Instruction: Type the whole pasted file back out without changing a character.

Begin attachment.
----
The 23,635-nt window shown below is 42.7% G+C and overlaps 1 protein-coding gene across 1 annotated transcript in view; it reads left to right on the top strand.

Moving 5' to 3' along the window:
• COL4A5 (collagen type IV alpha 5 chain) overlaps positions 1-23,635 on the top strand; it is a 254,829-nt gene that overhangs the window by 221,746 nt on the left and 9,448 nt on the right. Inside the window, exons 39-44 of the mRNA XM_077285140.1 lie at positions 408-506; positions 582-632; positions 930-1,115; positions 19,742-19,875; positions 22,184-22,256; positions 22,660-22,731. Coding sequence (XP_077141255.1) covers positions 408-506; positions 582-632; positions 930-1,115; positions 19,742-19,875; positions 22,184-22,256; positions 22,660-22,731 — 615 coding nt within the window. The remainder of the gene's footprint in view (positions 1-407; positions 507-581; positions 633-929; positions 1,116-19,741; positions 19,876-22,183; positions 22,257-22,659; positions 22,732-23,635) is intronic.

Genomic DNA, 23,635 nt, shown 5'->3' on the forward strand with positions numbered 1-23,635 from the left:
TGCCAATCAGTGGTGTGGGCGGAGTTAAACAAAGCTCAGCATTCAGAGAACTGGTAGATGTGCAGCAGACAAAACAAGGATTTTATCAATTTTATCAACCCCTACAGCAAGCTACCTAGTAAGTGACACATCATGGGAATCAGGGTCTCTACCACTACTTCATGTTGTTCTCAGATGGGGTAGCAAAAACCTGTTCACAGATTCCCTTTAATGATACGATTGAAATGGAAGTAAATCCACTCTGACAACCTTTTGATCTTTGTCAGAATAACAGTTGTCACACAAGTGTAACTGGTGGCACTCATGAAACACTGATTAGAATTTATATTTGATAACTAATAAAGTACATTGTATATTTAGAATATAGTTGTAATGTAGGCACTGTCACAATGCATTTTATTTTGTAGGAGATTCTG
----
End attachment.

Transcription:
The 23,635-nt window shown below is 42.7% G+C and overlaps 1 protein-coding gene across 1 annotated transcript in view; it reads left to right on the top strand.

Moving 5' to 3' along the window:
• COL4A5 (collagen type IV alpha 5 chain) overlaps positions 1-23,635 on the top strand; it is a 254,829-nt gene that overhangs the window by 221,746 nt on the left and 9,448 nt on the right. Inside the window, exons 39-44 of the mRNA XM_077285140.1 lie at positions 408-506; positions 582-632; positions 930-1,115; positions 19,742-19,875; positions 22,184-22,256; positions 22,660-22,731. Coding sequence (XP_077141255.1) covers positions 408-506; positions 582-632; positions 930-1,115; positions 19,742-19,875; positions 22,184-22,256; positions 22,660-22,731 — 615 coding nt within the window. The remainder of the gene's footprint in view (positions 1-407; positions 507-581; positions 633-929; positions 1,116-19,741; positions 19,876-22,183; positions 22,257-22,659; positions 22,732-23,635) is intronic.

Genomic DNA, 23,635 nt, shown 5'->3' on the forward strand with positions numbered 1-23,635 from the left:
TGCCAATCAGTGGTGTGGGCGGAGTTAAACAAAGCTCAGCATTCAGAGAACTGGTAGATGTGCAGCAGACAAAACAAGGATTTTATCAATTTTATCAACCCCTACAGCAAGCTACCTAGTAAGTGACACATCATGGGAATCAGGGTCTCTACCACTACTTCATGTTGTTCTCAGATGGGGTAGCAAAAACCTGTTCACAGATTCCCTTTAATGATACGATTGAAATGGAAGTAAATCCACTCTGACAACCTTTTGATCTTTGTCAGAATAACAGTTGTCACACAAGTGTAACTGGTGGCACTCATGAAACACTGATTAGAATTTATATTTGATAACTAATAAAGTACATTGTATATTTAGAATATAGTTGTAATGTAGGCACTGTCACAATGCATTTTATTTTGTAGGAGATTCTG